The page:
CHRISTOPHER STEVENS reviews last night’s TV: I pray the end is nigh for this godawful apocalypse comedy
Everyone Else Burns
How the Holocaust Began
Good comedy is never politically correct. Ideas in the worst possible taste can inspire classic sitcoms.
A World War II sex farce starring sadistic Gestapo agents and nubile resistance fighters is a terrible notion, but ’Allo ’Allo! is still making audiences snort with laughter.
More recently, Greg Davies wrote The Cleaner, an all-star BBC1 show with an appalling concept: his character mops up murder scenes for a living. It’s funnier than it sounds.
But an outrageous idea doesn’t guarantee laughs. Everyone Else Burns (Ch4), about a bullying, coercive and controlling father (Simon Bird) whose family detests him, misses the mark badly.
Everyone Else Burns, about a bullying, coercive and controlling father (Simon Bird) whose family detests him, misses the mark badly. Pictured: (Left to right ) Harry Connor as Aaron, Kate O’Flynn as Fiona, Simon Bird as David and Amy James-Kelly as Rachel
There’s rarely anything amusing about men like David, who compensates for a life of failure by subjugating his wife, Fiona (Kate O’Flynn), and terrorising his children, Rachel and Aaron.
Their lives revolve around their church, a sect apparently based on the Jehovah’s Witnesses. Rachel is sent out evangelising door-to-door when she would rather be studying, and David is obsessed with being made an Elder.
Fiona is bitter and depressed, unable even to watch television — her husband destroyed their set to prevent it from beaming ‘sinful’ pictures into the living room. Aaron (Harry Connor, gleefully creepy and one of the bright spots in this show) spends his time drawing pictures of his father being torn apart by wild boars.
This set-up could conceivably be funny if all our sympathy was with the family. Instead, the focus is on David, who is meant to be pathetically likeable — a version of Ricky Gervais’s character in The Office, if he were a religious maniac.
There’s rarely anything amusing about men like David, who compensates for a life of failure by subjugating his wife, Fiona, and terrorising his children, Rachel and Aaron
Strangely, although he’s socially inept most of the time, David is well-liked at the delivery depot where he works. His manager pleads with him to accept promotion, because he sorts parcels with such efficiency and nonchalant dexterity. The ‘joke’ here seems to be that, while David is good at his job, it’s manual labour and therefore beneath the contempt of Channel 4 viewers.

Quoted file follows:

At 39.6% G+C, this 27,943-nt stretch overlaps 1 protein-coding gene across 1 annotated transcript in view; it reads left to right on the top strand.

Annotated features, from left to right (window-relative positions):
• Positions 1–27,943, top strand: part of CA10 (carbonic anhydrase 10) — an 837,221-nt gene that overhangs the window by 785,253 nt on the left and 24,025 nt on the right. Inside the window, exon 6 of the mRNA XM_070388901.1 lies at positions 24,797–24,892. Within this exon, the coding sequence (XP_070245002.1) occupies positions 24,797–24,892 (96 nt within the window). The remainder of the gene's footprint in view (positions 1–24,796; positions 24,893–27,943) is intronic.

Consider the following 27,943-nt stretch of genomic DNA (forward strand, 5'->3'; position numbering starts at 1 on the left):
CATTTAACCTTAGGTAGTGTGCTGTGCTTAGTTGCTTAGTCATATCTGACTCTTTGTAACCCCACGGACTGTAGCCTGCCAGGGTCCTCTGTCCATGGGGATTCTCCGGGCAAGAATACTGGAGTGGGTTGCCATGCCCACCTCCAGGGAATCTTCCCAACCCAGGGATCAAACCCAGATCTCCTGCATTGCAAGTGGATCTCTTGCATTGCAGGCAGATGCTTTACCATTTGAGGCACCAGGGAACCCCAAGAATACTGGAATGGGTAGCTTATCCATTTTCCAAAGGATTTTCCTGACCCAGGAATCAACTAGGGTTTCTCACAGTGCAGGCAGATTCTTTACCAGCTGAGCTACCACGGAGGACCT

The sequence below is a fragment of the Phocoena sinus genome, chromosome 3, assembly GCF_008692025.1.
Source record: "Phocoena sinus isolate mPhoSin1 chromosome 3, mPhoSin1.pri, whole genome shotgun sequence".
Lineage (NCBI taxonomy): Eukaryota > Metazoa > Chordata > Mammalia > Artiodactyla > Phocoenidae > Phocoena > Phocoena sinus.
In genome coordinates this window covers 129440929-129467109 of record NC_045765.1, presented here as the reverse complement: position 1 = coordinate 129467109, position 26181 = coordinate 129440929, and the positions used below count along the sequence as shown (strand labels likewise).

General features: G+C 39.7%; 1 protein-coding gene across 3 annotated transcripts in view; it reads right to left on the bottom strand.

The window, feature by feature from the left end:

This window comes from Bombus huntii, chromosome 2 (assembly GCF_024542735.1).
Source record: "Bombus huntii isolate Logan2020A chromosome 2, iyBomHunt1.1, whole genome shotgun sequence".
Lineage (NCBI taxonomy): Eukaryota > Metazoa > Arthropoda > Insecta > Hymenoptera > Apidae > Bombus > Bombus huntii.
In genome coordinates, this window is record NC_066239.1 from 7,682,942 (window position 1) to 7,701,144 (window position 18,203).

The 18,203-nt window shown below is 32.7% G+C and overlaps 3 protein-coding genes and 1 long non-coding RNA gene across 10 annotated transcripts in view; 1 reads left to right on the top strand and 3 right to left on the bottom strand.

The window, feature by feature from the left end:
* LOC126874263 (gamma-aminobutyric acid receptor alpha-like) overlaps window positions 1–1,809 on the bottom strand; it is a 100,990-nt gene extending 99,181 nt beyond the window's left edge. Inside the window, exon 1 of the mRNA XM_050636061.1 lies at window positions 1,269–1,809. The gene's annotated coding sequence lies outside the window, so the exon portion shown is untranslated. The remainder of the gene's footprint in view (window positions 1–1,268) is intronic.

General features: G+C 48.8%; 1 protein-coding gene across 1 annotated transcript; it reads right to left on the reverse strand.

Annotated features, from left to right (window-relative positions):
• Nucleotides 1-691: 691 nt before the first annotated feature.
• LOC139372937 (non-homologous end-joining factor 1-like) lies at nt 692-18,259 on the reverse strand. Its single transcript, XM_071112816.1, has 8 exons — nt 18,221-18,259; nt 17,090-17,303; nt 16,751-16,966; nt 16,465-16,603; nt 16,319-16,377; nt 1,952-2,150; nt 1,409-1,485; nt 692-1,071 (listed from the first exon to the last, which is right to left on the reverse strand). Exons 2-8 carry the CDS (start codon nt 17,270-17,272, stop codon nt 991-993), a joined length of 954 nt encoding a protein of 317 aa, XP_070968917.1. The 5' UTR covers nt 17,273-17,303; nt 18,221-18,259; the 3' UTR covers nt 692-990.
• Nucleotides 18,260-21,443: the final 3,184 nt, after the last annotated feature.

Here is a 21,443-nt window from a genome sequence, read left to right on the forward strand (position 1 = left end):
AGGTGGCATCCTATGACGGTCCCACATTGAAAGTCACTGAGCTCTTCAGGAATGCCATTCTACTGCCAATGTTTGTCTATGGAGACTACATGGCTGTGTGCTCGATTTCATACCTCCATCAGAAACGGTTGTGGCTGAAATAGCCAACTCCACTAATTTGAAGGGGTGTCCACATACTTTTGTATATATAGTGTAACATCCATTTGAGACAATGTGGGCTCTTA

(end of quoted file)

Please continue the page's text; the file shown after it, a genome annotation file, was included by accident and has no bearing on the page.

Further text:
Simon Bird has previously starred in two hit sitcoms — The Inbetweeners, about a gang of misfits at school, and Friday Night Dinner, a wickedly sharp send-up of family foibles and eccentricities.
Telltale tipple of the week
Telltale tipple of the week: Much is made of which medic drinks what in Maternal (ITV1).
Posh Catherine prefers red wine, edgy Helen glugs beer, and conscientious Maryam sticks to water. So what sort of doctor drinks malt whisky, I wonder? A consultant, no doubt.
Everyone Else Burns won’t be his third hit. It doesn’t work, because no one will feel even grudging affection for a control freak who rouses his children in the early hours to practise for the Apocalypse, or punishes his daughter for asking to have a mobile phone.
That’s doubly true right now when, by coincidence, a similar man (the school teacher brilliantly played by Mark Stanley) is at the centre of Sally Wainwright’s explosive Sunday night drama Happy Valley. David’s perverse belief that anyone who didn’t think like him deserved hellfire also contrasted badly with the archaeological investigations by Imperial War Museum historian James Bulgin on How The Holocaust Began (BBC2).
Mapping the rural towns in Latvia and Lithuania that bore the first brunt of Hitler’s invasion in 1941, Bulgin uncovered traces of mass graves where hundreds of thousands of Jewish people were lined up and shot.
The evidence of Babyn Yar, further south in Ukraine’s capital, Kyiv, where 33,000 were killed in two days, is deeply harrowing.
But his account placed too little emphasis on earlier mass murders in German mental institutions, where SS death squads were first trained in wholesale killing, before war was declared on the Soviet Union.
Bulgin touched on this right at the end, showing a gas chamber built to slaughter the mentally disabled — those the Nazis called ‘life unworthy of life’. They deserved more than a single minute of his attention.